That branch starts with students, but before they go to college. It has often been said — by me, anyway — that no industry treats its main supplier with greater indifference than higher education treats the K-12 school system. Anyone who works in academe knows that we care about what we do. But people outside of higher education don’t see it the same way. We can show our commitment if we reach out to the young people who will become our students, before they become convinced that their only way to success is to major in marketing or finance. (Not that there’s anything wrong with marketing or finance, but you can learn it later, on the job.)
Alizadeh sees myriad benefits for the elementary-school students he works with, starting with a "deeper appreciation for just how wild and complicated and open the world is." Philosophy shows you, he said, "how much of what you take for granted is really an option that you chose somewhere along the line." Philosophy "opens all those doors you had accidentally closed without even knowing you were closing them." If students can begin to acquire such awareness at age 10, it’s easy to imagine how it might affect their educational choices later on.
But it’s not just about what those students will do later on in college. TH!NK, says Alizadeh, helps children in "thinking about their own lives and the world around them. They ask more questions and try harder to fit ideas together." This capacity for reflection "enables them to make better and more rational decisions about how to live their lives."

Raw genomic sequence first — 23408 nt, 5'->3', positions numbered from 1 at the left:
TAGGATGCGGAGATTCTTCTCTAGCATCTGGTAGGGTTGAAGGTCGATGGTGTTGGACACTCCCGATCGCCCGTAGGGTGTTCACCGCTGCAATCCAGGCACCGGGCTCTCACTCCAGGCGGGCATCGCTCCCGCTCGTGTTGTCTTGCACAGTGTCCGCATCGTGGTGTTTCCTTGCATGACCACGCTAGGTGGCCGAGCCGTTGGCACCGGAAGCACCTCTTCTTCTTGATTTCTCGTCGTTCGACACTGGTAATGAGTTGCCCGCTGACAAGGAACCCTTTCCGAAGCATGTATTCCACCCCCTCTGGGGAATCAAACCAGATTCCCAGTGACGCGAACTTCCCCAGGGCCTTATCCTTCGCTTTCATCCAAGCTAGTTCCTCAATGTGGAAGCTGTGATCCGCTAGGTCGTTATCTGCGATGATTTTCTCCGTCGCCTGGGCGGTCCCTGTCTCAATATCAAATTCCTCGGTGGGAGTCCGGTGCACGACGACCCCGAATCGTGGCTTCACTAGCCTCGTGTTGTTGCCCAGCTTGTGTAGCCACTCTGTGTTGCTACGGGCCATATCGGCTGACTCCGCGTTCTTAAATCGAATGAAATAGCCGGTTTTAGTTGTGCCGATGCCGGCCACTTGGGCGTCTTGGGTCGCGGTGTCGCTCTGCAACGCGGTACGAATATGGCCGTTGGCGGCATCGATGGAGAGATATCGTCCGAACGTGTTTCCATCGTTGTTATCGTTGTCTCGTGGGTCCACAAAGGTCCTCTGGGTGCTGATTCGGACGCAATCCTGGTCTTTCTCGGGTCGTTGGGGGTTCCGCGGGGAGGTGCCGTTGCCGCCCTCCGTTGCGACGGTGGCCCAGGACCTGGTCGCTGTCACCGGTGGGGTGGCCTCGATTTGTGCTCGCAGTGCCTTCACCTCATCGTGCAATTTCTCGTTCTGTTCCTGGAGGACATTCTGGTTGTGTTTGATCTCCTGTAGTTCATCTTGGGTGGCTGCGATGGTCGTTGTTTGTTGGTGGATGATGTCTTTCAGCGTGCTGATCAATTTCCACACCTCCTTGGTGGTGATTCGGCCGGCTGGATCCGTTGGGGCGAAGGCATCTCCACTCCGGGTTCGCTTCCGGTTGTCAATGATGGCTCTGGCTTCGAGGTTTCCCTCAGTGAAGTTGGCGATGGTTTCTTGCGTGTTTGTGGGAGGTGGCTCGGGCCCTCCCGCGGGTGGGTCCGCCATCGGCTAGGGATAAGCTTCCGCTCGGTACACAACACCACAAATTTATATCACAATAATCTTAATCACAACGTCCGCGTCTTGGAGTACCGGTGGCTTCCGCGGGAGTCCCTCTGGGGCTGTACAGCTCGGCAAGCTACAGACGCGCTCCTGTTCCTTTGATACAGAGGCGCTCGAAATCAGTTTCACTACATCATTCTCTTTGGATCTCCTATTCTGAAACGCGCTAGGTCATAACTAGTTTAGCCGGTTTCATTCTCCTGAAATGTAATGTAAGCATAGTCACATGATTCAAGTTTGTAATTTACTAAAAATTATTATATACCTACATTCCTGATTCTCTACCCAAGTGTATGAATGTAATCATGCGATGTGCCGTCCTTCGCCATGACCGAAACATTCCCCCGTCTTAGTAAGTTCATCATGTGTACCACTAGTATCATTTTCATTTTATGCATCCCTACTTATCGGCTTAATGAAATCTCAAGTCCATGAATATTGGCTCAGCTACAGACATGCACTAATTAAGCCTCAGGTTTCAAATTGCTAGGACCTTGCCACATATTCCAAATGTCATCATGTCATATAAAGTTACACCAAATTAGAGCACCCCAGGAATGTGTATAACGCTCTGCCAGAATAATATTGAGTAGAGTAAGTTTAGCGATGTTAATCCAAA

You might say that the students are learning how to be members of a democracy while they’re in grade school — which is what we might hope they would learn there. Says Fiocco: "I’m reaching kids who are going to be my fellow citizens." And that’s what we all hope that the liberal arts can do for people.
My point is not that members of every discipline should march themselves into primary schools — though we could do a lot worse. More generally, TH!NK shows how we as academics can build a stronger relationship with the world outside our walls. All of us, inside and outside of the ivory tower, stand to gain if we do.